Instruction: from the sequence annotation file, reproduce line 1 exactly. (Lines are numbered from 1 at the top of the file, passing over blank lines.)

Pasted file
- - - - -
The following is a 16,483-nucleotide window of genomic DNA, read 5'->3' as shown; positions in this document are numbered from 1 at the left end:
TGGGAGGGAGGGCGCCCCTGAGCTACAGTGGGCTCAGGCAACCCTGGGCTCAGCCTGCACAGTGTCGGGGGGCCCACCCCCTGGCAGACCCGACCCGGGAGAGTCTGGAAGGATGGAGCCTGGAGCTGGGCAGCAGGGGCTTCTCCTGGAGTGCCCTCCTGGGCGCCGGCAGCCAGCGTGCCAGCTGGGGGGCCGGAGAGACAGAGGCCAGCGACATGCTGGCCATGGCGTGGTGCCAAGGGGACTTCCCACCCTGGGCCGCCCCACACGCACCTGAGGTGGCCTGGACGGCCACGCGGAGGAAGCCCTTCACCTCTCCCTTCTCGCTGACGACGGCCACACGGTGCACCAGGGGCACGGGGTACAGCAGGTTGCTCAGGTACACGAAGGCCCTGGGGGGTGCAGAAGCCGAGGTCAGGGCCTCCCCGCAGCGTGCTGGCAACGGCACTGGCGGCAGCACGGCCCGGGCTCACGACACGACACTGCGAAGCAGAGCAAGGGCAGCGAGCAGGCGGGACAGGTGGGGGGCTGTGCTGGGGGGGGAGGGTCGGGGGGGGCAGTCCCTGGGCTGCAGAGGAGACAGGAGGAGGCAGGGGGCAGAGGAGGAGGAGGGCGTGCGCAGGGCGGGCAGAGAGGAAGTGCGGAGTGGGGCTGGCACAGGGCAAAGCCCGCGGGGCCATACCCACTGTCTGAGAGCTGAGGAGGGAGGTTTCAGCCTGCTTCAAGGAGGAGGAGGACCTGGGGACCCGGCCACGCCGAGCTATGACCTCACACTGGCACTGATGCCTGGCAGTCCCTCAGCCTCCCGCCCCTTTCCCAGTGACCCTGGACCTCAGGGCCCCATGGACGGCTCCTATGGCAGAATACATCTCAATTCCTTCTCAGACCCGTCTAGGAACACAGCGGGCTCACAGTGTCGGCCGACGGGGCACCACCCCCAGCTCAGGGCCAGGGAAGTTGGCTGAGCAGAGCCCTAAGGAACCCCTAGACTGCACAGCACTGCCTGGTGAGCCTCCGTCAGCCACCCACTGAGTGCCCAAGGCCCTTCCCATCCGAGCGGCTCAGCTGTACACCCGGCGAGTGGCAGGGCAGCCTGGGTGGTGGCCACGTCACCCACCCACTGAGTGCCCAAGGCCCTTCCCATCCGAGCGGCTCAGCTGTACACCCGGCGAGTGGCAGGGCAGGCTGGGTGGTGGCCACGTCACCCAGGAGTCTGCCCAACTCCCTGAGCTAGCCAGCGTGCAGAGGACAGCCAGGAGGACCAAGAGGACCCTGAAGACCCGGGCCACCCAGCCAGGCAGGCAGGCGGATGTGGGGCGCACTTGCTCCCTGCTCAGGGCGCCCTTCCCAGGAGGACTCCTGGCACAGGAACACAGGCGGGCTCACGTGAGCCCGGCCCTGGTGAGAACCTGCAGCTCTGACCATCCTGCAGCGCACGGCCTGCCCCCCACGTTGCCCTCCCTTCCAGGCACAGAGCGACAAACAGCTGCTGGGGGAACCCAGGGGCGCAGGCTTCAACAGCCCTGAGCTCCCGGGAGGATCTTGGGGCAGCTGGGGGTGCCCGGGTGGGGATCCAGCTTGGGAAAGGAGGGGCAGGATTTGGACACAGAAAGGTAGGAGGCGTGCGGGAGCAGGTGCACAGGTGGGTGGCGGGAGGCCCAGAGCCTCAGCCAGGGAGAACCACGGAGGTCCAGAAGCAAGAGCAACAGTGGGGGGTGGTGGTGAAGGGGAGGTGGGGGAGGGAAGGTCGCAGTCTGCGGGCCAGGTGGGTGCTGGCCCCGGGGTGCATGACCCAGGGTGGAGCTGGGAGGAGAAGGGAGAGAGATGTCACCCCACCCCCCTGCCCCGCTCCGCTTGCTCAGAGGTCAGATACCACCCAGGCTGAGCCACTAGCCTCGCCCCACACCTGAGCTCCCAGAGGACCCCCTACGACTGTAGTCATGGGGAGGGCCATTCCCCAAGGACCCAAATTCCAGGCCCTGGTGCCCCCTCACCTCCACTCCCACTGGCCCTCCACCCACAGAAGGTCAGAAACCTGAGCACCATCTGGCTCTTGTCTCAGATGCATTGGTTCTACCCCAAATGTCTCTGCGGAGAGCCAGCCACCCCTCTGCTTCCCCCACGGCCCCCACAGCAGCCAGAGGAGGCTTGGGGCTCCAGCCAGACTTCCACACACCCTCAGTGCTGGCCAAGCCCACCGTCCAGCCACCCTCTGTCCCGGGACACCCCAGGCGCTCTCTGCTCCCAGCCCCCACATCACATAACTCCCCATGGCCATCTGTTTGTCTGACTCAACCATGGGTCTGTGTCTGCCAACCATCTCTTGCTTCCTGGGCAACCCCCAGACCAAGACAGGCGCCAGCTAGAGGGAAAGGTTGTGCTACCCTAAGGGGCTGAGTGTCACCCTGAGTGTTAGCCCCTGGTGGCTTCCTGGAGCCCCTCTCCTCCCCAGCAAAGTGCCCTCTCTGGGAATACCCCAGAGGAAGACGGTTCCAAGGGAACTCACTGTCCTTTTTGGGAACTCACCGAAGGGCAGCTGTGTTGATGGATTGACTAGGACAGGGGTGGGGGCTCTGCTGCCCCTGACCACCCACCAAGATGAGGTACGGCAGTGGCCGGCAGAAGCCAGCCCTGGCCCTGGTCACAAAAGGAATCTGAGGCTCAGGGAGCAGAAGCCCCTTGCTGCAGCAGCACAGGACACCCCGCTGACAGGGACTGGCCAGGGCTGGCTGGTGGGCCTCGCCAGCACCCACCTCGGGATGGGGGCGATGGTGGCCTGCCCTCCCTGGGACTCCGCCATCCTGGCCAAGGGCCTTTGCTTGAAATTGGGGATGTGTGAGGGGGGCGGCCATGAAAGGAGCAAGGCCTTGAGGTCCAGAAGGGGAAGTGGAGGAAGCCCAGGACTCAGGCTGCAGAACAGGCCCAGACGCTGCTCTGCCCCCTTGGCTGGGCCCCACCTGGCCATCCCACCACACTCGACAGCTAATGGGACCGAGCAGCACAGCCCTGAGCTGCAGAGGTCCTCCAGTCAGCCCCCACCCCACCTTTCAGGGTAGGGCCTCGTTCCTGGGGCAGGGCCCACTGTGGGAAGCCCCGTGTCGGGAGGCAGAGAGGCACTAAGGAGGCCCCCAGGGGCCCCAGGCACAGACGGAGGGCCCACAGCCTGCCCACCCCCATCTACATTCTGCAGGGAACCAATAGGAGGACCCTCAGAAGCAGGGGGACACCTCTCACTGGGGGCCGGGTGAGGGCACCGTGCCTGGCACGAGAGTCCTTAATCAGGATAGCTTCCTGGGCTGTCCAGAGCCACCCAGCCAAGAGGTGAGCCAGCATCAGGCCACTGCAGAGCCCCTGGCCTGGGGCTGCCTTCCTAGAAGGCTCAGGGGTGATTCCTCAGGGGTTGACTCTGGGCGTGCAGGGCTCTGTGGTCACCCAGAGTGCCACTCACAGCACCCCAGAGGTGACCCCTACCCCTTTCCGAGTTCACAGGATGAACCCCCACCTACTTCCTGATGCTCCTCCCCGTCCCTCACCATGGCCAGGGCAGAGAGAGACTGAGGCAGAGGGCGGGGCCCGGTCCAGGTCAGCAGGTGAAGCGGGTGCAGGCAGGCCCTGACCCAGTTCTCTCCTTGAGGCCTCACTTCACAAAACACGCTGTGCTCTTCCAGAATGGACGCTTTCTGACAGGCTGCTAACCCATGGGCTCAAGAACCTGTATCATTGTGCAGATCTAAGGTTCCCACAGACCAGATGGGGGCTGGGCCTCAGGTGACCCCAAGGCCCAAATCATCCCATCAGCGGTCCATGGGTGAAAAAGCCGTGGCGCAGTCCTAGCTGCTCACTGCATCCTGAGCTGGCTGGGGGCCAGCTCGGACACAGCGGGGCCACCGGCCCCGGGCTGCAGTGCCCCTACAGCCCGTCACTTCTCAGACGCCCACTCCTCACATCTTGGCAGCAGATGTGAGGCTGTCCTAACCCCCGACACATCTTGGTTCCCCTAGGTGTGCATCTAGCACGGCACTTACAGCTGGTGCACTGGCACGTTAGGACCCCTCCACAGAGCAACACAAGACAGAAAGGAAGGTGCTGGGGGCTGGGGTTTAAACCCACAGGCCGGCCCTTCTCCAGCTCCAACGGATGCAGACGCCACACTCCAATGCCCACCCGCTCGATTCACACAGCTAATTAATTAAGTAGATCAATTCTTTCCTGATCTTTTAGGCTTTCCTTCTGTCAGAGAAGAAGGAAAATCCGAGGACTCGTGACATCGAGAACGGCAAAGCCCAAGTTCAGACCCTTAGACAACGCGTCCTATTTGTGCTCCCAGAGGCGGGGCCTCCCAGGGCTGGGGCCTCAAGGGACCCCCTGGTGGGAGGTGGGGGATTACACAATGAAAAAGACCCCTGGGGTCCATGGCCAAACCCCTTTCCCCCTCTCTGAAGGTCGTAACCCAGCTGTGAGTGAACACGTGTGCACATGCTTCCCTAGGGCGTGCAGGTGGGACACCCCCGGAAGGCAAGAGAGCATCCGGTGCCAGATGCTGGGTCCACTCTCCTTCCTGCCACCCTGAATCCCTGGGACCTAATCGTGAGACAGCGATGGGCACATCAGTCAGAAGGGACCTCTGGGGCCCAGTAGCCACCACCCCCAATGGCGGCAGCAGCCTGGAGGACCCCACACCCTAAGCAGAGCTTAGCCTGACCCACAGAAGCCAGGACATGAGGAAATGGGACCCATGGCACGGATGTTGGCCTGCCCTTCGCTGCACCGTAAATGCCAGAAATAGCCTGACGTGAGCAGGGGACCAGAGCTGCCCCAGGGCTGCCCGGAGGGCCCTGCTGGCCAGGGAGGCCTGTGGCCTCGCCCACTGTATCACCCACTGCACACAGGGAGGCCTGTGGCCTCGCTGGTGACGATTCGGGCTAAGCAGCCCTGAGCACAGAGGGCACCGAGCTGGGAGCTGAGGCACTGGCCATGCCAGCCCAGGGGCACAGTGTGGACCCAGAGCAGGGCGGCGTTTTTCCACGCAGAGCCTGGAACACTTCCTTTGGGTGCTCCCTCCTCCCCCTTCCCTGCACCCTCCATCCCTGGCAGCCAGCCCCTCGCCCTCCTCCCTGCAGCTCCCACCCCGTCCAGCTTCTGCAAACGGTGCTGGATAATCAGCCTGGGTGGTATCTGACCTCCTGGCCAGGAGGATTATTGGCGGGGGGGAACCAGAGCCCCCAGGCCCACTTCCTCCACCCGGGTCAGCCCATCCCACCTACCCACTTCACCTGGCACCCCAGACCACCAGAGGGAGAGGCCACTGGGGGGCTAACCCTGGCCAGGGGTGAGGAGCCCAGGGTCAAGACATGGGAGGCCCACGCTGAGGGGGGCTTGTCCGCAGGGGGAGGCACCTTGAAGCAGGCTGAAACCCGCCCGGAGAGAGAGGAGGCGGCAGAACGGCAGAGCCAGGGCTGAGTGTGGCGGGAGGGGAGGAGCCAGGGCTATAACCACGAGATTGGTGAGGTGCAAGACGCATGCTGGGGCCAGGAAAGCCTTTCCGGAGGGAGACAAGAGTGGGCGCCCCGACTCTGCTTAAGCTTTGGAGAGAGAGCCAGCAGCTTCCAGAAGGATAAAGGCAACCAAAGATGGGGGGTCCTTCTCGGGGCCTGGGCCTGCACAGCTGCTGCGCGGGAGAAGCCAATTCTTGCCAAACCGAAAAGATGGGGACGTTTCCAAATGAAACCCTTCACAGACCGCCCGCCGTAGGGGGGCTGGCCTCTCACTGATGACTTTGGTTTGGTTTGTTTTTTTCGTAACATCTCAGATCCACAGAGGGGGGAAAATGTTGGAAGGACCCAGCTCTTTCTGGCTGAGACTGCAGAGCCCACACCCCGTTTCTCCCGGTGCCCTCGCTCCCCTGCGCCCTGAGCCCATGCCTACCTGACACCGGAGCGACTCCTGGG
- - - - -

The following is a 16,483-nucleotide window of genomic DNA, read 5'->3' as shown; positions in this document are numbered from 1 at the left end: